In HT treatments oncologists try keeping the testosterone lower than 30 ng/dL and some still lower below 20 ng/dL.

Hormonal therapies do not exclusively involve keeping the patients in castration. Many other ways are used when testosterone has no influence in the case. Via a genetic testing it is possible to verify which drugs are more efficient in treating certain cases. You could start your next step by investigating the genetics in your PCa. I would recommend you to get the opinion of an oncologist specialist in target medications.

Best wishes and luck in your journey.

VGama

A88M
Posts: 15
Joined: Oct 2016

Thanks for the insight.  I am scheduled for the salvage radiation to start on 1/24 and am concerned about the side effects of course, especially the urinary ones as my urinary stream is not what it used to be and I have regular leakage as it is so I fear the second insult.  Did the salvage work for you?  My urologist thinks I have micrometastasis.

VascodaGama's picture
VascodaGama
Posts: 2969
Joined: Nov 2010

Well, SRT is not the perfect treatment for micrometastases. SRT is done guessing and nobody can assure a good hit in the dark. Luck is necessary. However, from recent studies SRT has demonstrated better outcomes (+35%) when done in combination with HT. This should be administered two months in advance of the radiation and followed with an adjuvant protocol up to six months. Without targets from image studies the radiation is applied to pre defined areas at prostate bed and to close lymph nodes. The radiologist can plan and avoid areas risking urinary issues. This is the tiny muscles at the sphincter and bladder walls  (causing urgency). You should reschedule the RT and discuss details on the above until you got higher assurances on what worries you.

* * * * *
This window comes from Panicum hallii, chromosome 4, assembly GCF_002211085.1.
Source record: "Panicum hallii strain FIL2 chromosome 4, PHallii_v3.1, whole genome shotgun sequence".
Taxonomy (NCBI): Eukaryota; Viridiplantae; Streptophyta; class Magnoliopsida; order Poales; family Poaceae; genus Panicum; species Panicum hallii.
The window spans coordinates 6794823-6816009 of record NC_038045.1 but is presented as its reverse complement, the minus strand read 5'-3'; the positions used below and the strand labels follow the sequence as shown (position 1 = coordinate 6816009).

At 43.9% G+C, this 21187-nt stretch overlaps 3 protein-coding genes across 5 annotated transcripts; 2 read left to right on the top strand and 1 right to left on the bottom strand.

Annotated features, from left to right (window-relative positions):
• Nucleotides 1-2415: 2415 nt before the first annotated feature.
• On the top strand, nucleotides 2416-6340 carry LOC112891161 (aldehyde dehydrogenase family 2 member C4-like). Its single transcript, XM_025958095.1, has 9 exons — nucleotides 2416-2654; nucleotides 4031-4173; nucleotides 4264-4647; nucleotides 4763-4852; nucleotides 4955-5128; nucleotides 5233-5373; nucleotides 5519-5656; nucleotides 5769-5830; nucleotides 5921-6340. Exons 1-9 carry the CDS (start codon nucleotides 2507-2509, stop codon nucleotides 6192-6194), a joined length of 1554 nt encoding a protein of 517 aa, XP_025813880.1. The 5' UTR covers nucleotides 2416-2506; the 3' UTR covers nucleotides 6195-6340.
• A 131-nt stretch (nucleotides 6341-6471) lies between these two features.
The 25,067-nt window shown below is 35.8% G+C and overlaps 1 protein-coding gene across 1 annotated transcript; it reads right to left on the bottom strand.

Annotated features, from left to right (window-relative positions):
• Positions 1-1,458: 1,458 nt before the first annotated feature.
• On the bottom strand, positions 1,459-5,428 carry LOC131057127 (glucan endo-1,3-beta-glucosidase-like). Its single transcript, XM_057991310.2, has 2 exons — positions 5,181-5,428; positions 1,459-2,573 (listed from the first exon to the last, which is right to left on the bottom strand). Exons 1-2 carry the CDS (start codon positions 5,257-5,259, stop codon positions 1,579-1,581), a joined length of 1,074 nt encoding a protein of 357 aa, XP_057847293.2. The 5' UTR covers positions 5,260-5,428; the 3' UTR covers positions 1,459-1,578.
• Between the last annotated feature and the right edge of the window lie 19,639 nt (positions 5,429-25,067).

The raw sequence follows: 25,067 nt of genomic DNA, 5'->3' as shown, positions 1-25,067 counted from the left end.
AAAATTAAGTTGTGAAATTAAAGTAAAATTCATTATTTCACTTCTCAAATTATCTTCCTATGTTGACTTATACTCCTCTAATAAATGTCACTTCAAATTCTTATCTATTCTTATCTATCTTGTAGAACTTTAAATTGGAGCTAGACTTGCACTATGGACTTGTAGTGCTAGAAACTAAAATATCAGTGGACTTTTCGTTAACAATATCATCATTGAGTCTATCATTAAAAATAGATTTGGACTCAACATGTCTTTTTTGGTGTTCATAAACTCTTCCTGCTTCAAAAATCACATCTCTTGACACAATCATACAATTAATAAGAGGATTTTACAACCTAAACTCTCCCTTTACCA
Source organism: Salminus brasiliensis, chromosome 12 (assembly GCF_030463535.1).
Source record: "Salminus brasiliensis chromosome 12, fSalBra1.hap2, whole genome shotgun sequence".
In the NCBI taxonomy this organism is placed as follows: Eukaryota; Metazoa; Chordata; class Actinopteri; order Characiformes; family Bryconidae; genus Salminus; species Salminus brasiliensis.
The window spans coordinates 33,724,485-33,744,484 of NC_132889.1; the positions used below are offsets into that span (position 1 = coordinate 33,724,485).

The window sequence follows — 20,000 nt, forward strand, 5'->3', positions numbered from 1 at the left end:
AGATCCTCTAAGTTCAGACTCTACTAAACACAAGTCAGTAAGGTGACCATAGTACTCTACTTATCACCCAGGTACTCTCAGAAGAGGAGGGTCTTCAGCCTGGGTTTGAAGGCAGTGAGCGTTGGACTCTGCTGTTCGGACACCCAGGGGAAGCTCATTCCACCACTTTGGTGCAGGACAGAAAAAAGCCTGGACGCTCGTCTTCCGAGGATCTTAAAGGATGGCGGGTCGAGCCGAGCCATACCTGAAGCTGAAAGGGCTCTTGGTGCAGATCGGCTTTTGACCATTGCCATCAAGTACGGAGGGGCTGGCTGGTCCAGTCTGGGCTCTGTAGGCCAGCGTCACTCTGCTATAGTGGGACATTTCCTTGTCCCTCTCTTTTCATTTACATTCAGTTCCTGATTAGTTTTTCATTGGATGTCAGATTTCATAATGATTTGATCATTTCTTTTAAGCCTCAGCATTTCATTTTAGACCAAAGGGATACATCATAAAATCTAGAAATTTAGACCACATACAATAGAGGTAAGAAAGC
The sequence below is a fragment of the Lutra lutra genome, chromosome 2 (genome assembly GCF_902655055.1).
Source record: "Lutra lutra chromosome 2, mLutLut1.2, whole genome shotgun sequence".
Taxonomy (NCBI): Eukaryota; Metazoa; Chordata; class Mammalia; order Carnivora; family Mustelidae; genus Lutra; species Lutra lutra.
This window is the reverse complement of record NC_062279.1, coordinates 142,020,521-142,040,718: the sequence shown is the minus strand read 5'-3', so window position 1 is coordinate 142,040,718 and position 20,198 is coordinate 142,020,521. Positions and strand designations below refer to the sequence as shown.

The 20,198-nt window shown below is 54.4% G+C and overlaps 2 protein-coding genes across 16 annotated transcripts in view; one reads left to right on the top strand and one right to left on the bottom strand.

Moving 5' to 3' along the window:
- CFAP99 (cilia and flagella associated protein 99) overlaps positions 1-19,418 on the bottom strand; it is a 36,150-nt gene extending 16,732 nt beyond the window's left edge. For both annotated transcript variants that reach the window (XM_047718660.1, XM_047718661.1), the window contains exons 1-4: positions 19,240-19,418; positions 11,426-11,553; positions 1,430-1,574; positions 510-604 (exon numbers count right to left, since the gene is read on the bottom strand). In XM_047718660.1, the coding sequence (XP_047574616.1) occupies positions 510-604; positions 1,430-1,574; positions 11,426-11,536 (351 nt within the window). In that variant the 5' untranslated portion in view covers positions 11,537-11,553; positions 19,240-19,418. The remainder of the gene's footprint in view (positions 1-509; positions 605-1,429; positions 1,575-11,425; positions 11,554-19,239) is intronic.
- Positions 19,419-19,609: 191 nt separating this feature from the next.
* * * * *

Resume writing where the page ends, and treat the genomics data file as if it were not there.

However, outcomes are never equal but similar. It all depends on ones' initial diagnosis. What was your Gleason score? Have you had any symptom before surgery?

In my case, SRT was done six years after RP. During the WW period I tried all means to locate the bandit hideaways without success. The PSA continued to increase and when it reached 3.6 my oncologists recommended RT. This was done in 2006. The therapy pulled down the bandit almost eradicating it for good. The PSA reached a nadir 13 months latter at 0.05 ng/ml. I believe that it would have kept that status longer if done in combination with HT but such treatment was not typical by that time. in 2010 when the PSA reached 1.0 ng/ml I started hormonal therapy succeesfuly. You can read my story reading the links in these threads;

http://csn.cancer.org/node/244938

 

http://csn.cancer.org/node/290854

Best wishes,

VG

Will Doran
Posts: 207
Joined: Sep 2015

A88M,